Friday, November 02, 2007

Salary cap Sports and the Playoffs

So DC United fell in the playoffs to the Chicago Fire once again, this time losing 3-2 in total goals. The best regular season team in MLS fell to the #8 seeded side in MLS. Yes, I know that a #16 can knock off a #1 in the NCAA tournament, but when the regular season record for United against the Fire was 1-0-2, how does a club just fold like it did over two games? It folds because the best team wasn’t allowed to truly be fielded in either match, and that is Tom Soehn’s fault.

Let me first say that I think that Coach Tom Soehn did a great job with DC United this season. He was able to get the club through to the semi-finals of the CONCACAF Champions Cup; correct the early season funk that United started the season with; was correct in sending a group of reserves to the USOC; steered the club to the semi finals of the North American SuperLiga; made a real match of the two legged CONMEBOL Copa Nissan Sudamericana series with CD Guadalajara; and won the MLS Supporters Shield which qualified United for both the SuperLiga and Champions Cup next year.

Coach Tom Soehn has done a great job in his first season as head coach. At the end, he stumbled a bit and that stumble did not allow United to really do anything in the playoffs. He stumbled because he was trying to manage the club in soccer, rather than manage the club in salary cap soccer. Salary cap soccer, especially in the playoffs, is a much different beast.

To say that I am blaming Tom Soehn for how United was knocked out of the playoffs is not 100% correct, I mostly blame the players for not showing up. However, I do blame coach Soehn for not managing the club properly at the end of the regular season. I blame him because he didn’t protect his players once the Supporters Shield and the “home field advantage” was secured.

To think of it in an other way, in the NFL, you never, ever see Payton Manning in an end of the season game when the Colts have secured home field advantage in the NFL Playoffs. If he does make an appearance, he maybe plays one or two offensive series, but never the entire game. He is held out to ensure that he doesn’t pick up any type of injury that would prevent him from playing in the playoffs, which is when the real NFL season begins.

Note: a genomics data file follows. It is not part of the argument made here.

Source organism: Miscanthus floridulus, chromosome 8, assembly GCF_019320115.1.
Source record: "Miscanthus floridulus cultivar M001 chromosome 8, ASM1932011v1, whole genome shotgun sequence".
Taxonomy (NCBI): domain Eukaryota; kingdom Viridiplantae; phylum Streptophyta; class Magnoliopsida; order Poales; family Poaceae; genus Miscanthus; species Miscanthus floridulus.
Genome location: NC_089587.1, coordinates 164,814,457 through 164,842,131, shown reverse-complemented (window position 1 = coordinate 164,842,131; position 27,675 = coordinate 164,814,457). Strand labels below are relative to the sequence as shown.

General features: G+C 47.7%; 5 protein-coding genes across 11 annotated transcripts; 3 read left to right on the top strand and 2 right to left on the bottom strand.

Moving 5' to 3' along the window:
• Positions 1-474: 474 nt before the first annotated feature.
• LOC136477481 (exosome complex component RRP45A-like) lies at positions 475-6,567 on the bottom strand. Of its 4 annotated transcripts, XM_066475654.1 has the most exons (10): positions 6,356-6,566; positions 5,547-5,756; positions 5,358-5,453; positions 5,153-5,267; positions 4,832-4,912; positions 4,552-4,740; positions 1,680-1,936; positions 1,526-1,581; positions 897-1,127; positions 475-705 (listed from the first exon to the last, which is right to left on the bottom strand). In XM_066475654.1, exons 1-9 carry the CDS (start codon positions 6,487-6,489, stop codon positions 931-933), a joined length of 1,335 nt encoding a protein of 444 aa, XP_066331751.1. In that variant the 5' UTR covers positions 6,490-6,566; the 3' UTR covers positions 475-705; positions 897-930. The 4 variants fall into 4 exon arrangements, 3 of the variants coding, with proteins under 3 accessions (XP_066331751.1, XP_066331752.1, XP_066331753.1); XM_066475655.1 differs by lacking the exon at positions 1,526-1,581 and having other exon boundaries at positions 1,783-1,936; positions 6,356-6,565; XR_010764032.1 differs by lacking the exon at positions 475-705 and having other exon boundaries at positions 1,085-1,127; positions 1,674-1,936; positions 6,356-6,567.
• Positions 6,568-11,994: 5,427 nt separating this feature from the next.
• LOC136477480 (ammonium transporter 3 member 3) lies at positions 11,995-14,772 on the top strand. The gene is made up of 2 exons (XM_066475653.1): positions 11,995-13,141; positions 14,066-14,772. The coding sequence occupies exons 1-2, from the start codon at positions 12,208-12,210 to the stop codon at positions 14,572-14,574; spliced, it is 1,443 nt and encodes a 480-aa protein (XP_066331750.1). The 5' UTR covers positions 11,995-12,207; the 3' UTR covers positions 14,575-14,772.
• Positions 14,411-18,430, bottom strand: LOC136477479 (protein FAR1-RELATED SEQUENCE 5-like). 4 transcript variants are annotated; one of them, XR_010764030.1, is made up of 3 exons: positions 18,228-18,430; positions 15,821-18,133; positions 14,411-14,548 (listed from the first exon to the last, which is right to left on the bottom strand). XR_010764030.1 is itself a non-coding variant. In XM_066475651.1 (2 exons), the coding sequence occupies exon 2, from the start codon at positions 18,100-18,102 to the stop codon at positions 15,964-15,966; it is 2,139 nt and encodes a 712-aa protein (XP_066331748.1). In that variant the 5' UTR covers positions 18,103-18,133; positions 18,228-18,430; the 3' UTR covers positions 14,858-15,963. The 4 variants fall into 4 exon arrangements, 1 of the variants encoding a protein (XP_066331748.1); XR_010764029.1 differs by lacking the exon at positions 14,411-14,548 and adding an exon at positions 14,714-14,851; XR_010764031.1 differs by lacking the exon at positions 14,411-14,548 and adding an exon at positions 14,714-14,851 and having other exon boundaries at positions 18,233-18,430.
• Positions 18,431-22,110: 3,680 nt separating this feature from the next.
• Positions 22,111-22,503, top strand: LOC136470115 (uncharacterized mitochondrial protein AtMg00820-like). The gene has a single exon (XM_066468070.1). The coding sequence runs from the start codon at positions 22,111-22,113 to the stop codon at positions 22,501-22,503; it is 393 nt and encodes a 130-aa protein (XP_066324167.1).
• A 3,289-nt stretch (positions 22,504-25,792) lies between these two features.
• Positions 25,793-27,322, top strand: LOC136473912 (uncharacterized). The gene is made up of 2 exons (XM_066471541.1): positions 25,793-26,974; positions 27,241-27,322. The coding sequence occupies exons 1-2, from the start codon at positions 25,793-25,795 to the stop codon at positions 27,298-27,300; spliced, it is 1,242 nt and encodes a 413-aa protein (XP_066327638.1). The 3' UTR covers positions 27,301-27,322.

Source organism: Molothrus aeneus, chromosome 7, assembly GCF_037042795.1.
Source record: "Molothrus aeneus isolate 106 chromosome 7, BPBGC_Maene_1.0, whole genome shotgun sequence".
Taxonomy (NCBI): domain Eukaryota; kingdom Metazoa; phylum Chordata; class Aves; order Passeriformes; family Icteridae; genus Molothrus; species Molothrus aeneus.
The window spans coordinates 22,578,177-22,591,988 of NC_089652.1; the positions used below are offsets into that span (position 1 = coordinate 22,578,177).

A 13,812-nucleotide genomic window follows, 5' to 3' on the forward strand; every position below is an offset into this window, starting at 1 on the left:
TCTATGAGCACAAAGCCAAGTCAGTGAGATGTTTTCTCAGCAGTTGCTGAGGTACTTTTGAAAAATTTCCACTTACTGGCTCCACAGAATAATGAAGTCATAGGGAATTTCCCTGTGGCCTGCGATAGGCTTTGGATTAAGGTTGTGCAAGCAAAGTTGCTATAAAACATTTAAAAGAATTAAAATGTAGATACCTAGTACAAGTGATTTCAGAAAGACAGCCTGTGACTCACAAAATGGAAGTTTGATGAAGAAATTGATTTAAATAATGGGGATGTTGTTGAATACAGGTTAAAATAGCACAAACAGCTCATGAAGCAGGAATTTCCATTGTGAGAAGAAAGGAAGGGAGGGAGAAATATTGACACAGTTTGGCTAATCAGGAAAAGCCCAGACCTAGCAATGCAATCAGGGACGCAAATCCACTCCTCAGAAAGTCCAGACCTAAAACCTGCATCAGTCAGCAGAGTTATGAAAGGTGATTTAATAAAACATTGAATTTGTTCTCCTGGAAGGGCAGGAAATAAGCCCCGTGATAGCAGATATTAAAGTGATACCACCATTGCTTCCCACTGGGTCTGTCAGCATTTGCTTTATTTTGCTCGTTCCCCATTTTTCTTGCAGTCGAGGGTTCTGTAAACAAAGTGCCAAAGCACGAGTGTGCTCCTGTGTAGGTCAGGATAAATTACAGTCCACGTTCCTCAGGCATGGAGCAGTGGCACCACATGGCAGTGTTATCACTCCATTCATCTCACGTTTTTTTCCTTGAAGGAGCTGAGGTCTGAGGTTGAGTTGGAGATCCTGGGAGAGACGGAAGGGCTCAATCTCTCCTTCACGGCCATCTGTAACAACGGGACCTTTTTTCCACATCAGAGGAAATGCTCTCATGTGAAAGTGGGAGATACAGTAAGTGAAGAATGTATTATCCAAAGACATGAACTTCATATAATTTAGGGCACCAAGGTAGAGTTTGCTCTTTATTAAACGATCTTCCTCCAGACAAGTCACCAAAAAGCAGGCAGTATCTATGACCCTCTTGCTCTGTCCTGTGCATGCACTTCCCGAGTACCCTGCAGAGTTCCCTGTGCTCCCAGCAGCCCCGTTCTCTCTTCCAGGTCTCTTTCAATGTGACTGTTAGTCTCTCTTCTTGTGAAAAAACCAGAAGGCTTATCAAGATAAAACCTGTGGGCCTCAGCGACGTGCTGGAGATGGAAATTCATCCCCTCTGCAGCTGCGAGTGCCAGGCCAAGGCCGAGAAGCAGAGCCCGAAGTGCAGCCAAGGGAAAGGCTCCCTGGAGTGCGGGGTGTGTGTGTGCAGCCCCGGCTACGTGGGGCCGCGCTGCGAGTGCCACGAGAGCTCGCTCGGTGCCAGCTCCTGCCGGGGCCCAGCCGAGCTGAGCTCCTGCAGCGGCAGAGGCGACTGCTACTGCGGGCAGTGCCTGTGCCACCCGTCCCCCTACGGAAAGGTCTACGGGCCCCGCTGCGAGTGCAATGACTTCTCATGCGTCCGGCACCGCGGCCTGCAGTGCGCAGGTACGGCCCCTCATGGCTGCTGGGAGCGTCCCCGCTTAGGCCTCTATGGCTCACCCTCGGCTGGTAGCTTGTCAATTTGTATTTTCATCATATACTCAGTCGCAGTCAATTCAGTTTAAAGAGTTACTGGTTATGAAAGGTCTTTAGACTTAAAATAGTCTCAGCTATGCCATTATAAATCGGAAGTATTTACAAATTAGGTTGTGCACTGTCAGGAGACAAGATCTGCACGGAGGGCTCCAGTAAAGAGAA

Take that to MLS soccer. The regular season does “count” with the Supporters Shield. The club with the best regular season is recognized as the regular season champion and get one of the two berths into the CONCACAF Champions Cup. So after United secured the Eastern Conference regular season title, in the scheme of the Supporters Shield race, it made sense for Soehn to keep Gomez, Emillio, Fred and Moreno (while not on Bolivian National team duty) in the line up. That said, the minute United secured the Supporters Shield, those guys, along with Ben Olsen and Troy Perkins should have been sent to the dressing room and only allowed to train lightly during the week. They should have never been allowed to play in the final match of the regular season.

As we all know, they all did. Our two main offensive players, Moreno & Emillio, both picked up injuries in the final match against the Columbus Crew. To add insult to injury, is there any way that anyone cannot believe that getting burned for three goals didn’t do anything to Troy’s mental approach to the playoffs? How else did the loss to the Crew affect the rest of the starting line up? The way our defense played against Chicago makes me think it had a small affect.

So heading into a knock out series with the Fire, we had our two starting forwards on the treatment table, when if they had just been held out of the final regular season game, they could have started in Chicago. This is why in salary cap sports, you hold out your star players before the playoffs.

The biggest reason is because in salary cap sports, you spend so much to get the primary guy (Emillio) that you have very little to spend on the guy next in line on the depth chart, so you buy who you can get (Kpene), rather than who you would want. The drop off from Emillio to Kpene is huge, as we saw in Chicago. The next guy in line (Adderly) is just about as much a drop off from Emillio as Kpene is. It’s not like in the Premier league where is Chelsea doesn’t start Drogba, they can start Sheva or in La Liga when van Nistelrooy wants a breather, Real Madrid just inserts Saviola into the starting line up. MLS doesn’t have that type of depth. In order to adjust, Soehn should have kept most of our starting line up out of the Crew match.

Hopefully, Coach Soehn and the rest of the United coaching staff learn from this. Next season is already in the minds of United supporters and hopefully we will see the same type of coaching adjustments that we saw earlier in this last season. The current format for the MLS playoffs needs to be tackled as an entirely different beast than the regular season. Once the regular season goals are accomplished, the coaching staff really needs to insert the reserves and get the first team focused on the playoffs.

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